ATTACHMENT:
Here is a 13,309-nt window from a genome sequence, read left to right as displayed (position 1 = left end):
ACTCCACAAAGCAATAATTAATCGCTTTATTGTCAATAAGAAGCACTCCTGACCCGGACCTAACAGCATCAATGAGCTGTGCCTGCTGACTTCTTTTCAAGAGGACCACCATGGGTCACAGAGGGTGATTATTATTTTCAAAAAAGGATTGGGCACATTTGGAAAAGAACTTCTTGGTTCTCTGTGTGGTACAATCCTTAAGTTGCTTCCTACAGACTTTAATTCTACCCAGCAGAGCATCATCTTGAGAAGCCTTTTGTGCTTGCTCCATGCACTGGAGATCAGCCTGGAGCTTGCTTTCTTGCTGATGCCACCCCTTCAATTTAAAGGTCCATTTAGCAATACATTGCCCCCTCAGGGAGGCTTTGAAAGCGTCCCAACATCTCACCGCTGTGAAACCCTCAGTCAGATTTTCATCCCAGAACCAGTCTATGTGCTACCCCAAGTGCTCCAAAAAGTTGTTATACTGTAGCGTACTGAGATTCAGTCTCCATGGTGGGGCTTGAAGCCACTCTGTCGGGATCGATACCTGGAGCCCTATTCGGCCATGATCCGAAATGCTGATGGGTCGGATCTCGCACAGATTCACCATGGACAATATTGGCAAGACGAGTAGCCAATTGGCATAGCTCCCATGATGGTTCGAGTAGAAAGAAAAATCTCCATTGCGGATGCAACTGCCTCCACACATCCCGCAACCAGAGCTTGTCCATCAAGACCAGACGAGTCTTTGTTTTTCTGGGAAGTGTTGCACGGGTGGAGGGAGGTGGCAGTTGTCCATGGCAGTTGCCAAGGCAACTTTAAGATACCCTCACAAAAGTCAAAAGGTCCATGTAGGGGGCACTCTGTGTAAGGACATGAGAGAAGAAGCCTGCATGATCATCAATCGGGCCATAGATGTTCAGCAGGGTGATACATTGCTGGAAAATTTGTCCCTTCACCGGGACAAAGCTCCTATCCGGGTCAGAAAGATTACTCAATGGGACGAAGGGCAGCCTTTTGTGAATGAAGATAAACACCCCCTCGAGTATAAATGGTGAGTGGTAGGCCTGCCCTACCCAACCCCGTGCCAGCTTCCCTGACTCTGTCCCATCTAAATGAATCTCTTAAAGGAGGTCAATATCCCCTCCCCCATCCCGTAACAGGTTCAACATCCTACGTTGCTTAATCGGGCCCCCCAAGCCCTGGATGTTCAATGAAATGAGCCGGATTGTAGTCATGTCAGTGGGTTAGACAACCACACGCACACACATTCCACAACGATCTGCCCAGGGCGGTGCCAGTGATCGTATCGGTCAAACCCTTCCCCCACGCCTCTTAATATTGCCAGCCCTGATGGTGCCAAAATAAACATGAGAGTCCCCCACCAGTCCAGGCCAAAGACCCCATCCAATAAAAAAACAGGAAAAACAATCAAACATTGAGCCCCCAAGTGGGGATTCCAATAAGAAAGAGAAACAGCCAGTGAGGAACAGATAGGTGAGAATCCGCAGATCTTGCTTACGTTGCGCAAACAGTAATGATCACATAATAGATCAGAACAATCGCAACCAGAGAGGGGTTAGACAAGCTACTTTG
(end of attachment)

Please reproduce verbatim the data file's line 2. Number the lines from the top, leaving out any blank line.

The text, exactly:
ACTCCACAAAGCAATAATTAATCGCTTTATTGTCAATAAGAAGCACTCCTGACCCGGACCTAACAGCATCAATGAGCTGTGCCTGCTGACTTCTTTTCAAGAGGACCACCATGGGTCACAGAGGGTGATTATTATTTTCAAAAAAGGATTGGGCACATTTGGAAAAGAACTTCTTGGTTCTCTGTGTGGTACAATCCTTAAGTTGCTTCCTACAGACTTTAATTCTACCCAGCAGAGCATCATCTTGAGAAGCCTTTTGTGCTTGCTCCATGCACTGGAGATCAGCCTGGAGCTTGCTTTCTTGCTGATGCCACCCCTTCAATTTAAAGGTCCATTTAGCAATACATTGCCCCCTCAGGGAGGCTTTGAAAGCGTCCCAACATCTCACCGCTGTGAAACCCTCAGTCAGATTTTCATCCCAGAACCAGTCTATGTGCTACCCCAAGTGCTCCAAAAAGTTGTTATACTGTAGCGTACTGAGATTCAGTCTCCATGGTGGGGCTTGAAGCCACTCTGTCGGGATCGATACCTGGAGCCCTATTCGGCCATGATCCGAAATGCTGATGGGTCGGATCTCGCACAGATTCACCATGGACAATATTGGCAAGACGAGTAGCCAATTGGCATAGCTCCCATGATGGTTCGAGTAGAAAGAAAAATCTCCATTGCGGATGCAACTGCCTCCACACATCCCGCAACCAGAGCTTGTCCATCAAGACCAGACGAGTCTTTGTTTTTCTGGGAAGTGTTGCACGGGTGGAGGGAGGTGGCAGTTGTCCATGGCAGTTGCCAAGGCAACTTTAAGATACCCTCACAAAAGTCAAAAGGTCCATGTAGGGGGCACTCTGTGTAAGGACATGAGAGAAGAAGCCTGCATGATCATCAATCGGGCCATAGATGTTCAGCAGGGTGATACATTGCTGGAAAATTTGTCCCTTCACCGGGACAAAGCTCCTATCCGGGTCAGAAAGATTACTCAATGGGACGAAGGGCAGCCTTTTGTGAATGAAGATAAACACCCCCTCGAGTATAAATGGTGAGTGGTAGGCCTGCCCTACCCAACCCCGTGCCAGCTTCCCTGACTCTGTCCCATCTAAATGAATCTCTTAAAGGAGGTCAATATCCCCTCCCCCATCCCGTAACAGGTTCAACATCCTACGTTGCTTAATCGGGCCCCCCAAGCCCTGGATGTTCAATGAAATGAGCCGGATTGTAGTCATGTCAGTGGGTTAGACAACCACACGCACACACATTCCACAACGATCTGCCCAGGGCGGTGCCAGTGATCGTATCGGTCAAACCCTTCCCCCACGCCTCTTAATATTGCCAGCCCTGATGGTGCCAAAATAAACATGAGAGTCCCCCACCAGTCCAGGCCAAAGACCCCATCCAATAAAAAAACAGGAAAAACAATCAAACATTGAGCCCCCAAGTGGGGATTCCAATAAGAAAGAGAAACAGCCAGTGAGGAACAGATAGGTGAGAATCCGCAGATCTTGCTTACGTTGCGCAAACAGTAATGATCACATAATAGATCAGAACAATCGCAACCAGAGAGGGGTTAGACAAGCTACTTTG